Centralising your quality assurance
In the past eighteen months or so, I have noticed that large, multinational organisations have started to move towards a centralised approach to software quality control. More often than not, this central point of ‘quality’ is an external provider.
In the past eighteen months or so, I have noticed that large, multinational organisations have started to move towards a centralised approach to software quality control. More often than not, this central point of ‘quality’ is an external provider. For example, last year European banking behemoth UBS began outsourcing its quality assurance to one single, specialist provider. In this case this has also involved the incorporation of UBS’ QA engineers into the supplier’s team.
This trend towards ‘central quality assurance’ is now starting to impact the smaller end of large companies and the larger end of medium-sized ones. Conversations I have had with potential customers and with peers indicate that these companies are starting to outsource all their software QA to a single partner. In time I believe the idea of outsourcing a company’s IT QA will filter down to SMEs too.
Why do I think centralised, outsourced QA will be so popular? Well apart from the obvious reasons of cost-savings gained though off-shoring and access to highly specialised technical skills, a single centralised test-centre can offer customers a holistic view, enabling them to move forward more quickly with rolling-out new technologies and also enabling them to see the vulnerabilities in their software more easily.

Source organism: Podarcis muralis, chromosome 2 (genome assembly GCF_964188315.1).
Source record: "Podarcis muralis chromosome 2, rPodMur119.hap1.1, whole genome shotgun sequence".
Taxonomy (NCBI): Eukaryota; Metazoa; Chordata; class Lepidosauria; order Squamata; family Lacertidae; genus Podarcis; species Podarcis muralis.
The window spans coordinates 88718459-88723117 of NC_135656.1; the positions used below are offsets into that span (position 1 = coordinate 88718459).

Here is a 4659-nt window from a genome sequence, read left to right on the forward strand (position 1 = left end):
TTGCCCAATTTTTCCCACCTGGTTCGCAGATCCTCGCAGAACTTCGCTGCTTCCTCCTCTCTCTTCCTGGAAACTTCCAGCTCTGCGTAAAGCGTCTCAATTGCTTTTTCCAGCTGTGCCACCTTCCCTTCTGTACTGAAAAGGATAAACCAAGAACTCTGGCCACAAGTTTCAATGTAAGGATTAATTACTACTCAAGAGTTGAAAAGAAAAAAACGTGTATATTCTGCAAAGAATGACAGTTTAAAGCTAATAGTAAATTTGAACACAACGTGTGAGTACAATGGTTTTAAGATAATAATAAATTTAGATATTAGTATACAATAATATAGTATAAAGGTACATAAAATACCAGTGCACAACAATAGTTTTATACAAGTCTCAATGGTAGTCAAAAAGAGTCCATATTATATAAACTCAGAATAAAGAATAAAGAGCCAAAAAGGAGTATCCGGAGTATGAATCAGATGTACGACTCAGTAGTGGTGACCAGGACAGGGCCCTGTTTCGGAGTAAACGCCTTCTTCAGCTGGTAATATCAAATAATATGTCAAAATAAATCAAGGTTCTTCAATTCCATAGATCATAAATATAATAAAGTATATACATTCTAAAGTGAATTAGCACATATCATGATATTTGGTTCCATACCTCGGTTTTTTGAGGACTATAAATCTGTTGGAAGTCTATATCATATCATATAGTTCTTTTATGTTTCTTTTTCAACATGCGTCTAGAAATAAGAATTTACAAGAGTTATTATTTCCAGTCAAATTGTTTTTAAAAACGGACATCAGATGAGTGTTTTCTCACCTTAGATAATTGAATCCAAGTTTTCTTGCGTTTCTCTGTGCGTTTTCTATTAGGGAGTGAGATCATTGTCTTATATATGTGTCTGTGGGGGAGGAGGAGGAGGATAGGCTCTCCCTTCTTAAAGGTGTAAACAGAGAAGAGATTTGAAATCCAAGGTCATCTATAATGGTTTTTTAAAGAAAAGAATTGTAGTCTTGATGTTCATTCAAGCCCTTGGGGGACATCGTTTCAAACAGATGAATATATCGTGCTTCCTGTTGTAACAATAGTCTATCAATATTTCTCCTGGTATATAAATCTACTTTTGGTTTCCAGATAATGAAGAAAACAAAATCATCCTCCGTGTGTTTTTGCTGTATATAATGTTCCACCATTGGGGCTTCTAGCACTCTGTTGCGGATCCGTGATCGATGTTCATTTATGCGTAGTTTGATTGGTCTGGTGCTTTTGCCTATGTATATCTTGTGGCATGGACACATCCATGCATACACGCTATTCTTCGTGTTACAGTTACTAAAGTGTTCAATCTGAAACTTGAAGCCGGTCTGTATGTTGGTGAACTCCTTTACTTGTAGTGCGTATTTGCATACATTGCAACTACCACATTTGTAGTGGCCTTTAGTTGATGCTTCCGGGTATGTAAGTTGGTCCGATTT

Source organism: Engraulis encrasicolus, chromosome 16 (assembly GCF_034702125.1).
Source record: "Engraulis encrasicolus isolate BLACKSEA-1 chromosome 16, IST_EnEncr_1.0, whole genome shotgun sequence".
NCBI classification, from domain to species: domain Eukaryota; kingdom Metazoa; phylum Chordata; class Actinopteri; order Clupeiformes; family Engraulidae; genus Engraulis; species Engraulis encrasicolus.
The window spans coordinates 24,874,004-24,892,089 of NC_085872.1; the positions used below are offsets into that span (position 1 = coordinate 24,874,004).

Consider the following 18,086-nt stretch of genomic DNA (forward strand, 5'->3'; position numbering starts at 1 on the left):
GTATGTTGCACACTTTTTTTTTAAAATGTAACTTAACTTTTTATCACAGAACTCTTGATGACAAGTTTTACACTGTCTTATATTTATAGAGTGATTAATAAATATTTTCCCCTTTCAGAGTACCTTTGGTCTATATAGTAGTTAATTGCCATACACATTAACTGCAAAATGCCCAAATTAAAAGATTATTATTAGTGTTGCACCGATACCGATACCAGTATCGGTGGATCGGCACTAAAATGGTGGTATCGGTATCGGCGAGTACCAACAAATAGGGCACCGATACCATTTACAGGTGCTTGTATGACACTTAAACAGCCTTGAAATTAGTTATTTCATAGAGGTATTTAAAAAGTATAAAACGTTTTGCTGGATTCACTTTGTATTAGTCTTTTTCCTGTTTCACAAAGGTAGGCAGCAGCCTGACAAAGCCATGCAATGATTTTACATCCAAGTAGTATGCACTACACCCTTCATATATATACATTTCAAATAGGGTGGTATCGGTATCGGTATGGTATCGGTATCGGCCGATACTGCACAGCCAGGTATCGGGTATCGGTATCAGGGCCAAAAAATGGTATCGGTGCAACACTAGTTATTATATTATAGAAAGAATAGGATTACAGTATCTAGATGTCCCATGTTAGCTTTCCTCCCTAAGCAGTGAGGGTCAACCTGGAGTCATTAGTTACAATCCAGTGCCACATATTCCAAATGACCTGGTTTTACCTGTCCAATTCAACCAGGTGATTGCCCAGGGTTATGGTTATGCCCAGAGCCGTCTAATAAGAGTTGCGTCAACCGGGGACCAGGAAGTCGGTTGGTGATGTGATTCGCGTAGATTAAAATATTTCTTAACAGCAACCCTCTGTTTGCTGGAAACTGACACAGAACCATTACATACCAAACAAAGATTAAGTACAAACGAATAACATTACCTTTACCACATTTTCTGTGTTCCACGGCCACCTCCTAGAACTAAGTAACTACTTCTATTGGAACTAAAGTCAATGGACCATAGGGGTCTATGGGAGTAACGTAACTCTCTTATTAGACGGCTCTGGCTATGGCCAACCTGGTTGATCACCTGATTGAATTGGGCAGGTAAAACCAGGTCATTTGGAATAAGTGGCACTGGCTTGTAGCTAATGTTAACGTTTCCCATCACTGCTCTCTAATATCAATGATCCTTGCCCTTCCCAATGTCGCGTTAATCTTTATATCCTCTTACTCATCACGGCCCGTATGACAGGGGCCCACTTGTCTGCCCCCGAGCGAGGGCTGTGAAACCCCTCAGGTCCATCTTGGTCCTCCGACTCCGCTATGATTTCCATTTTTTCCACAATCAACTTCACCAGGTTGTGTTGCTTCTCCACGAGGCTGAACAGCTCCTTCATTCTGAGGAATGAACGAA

A single, external team will also apply standard, usually internationally recognised methods to all of an organisation’s quality assurance. These methods will incorporate the learnings of a much wider experience of testing than a an in-house IT deparartment could have. The experience of quality assurance partners also means that project set-up times and indeed test times can be reduced and organisations are able to scale the size of their QA team with just a few days notice.
But – and this is a big BUT – for this approach to work, external QA teams still need work hand-in-hand with the internal developers. The QA team needs to be present at every stage of the software development project, right from the beginning. As I seem to find myself saying on a regular basis: “quality cannot be added at the end of a project.” If you do try to bolt it on later, any time and cost savings generated by using an outsource partner will be negated in the extra resource required for ‘late testing.’
Having said that, the external centralised approach to QA – if fully integraged – offers cost-efficiency, security, flexibility and a consistently high level of software quality across the organisation.